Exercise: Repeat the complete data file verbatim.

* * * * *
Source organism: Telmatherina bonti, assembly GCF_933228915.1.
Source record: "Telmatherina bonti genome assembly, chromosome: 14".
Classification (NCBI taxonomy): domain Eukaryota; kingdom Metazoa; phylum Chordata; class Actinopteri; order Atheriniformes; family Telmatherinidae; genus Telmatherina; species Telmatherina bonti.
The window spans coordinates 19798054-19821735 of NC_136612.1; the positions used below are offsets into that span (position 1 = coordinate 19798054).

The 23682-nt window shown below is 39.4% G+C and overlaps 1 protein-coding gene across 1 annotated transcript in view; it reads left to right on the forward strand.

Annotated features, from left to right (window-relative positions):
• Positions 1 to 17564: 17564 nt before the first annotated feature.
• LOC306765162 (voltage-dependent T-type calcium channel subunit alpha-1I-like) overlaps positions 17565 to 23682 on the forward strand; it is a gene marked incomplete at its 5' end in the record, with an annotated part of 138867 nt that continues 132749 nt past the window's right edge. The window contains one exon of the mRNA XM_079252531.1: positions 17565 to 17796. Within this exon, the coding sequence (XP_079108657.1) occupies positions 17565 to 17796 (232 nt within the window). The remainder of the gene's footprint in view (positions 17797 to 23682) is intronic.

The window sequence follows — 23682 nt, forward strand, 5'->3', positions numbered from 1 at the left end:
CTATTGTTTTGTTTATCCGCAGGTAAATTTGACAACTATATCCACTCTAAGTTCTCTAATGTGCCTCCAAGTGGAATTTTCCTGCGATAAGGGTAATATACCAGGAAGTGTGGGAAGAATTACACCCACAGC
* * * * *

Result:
Source organism: Telmatherina bonti, assembly GCF_933228915.1.
Source record: "Telmatherina bonti genome assembly, chromosome: 14".
Classification (NCBI taxonomy): domain Eukaryota; kingdom Metazoa; phylum Chordata; class Actinopteri; order Atheriniformes; family Telmatherinidae; genus Telmatherina; species Telmatherina bonti.
The window spans coordinates 19798054-19821735 of NC_136612.1; the positions used below are offsets into that span (position 1 = coordinate 19798054).

The 23682-nt window shown below is 39.4% G+C and overlaps 1 protein-coding gene across 1 annotated transcript in view; it reads left to right on the forward strand.

Annotated features, from left to right (window-relative positions):
• Positions 1 to 17564: 17564 nt before the first annotated feature.
• LOC306765162 (voltage-dependent T-type calcium channel subunit alpha-1I-like) overlaps positions 17565 to 23682 on the forward strand; it is a gene marked incomplete at its 5' end in the record, with an annotated part of 138867 nt that continues 132749 nt past the window's right edge. The window contains one exon of the mRNA XM_079252531.1: positions 17565 to 17796. Within this exon, the coding sequence (XP_079108657.1) occupies positions 17565 to 17796 (232 nt within the window). The remainder of the gene's footprint in view (positions 17797 to 23682) is intronic.

The window sequence follows — 23682 nt, forward strand, 5'->3', positions numbered from 1 at the left end:
CTATTGTTTTGTTTATCCGCAGGTAAATTTGACAACTATATCCACTCTAAGTTCTCTAATGTGCCTCCAAGTGGAATTTTCCTGCGATAAGGGTAATATACCAGGAAGTGTGGGAAGAATTACACCCACAGC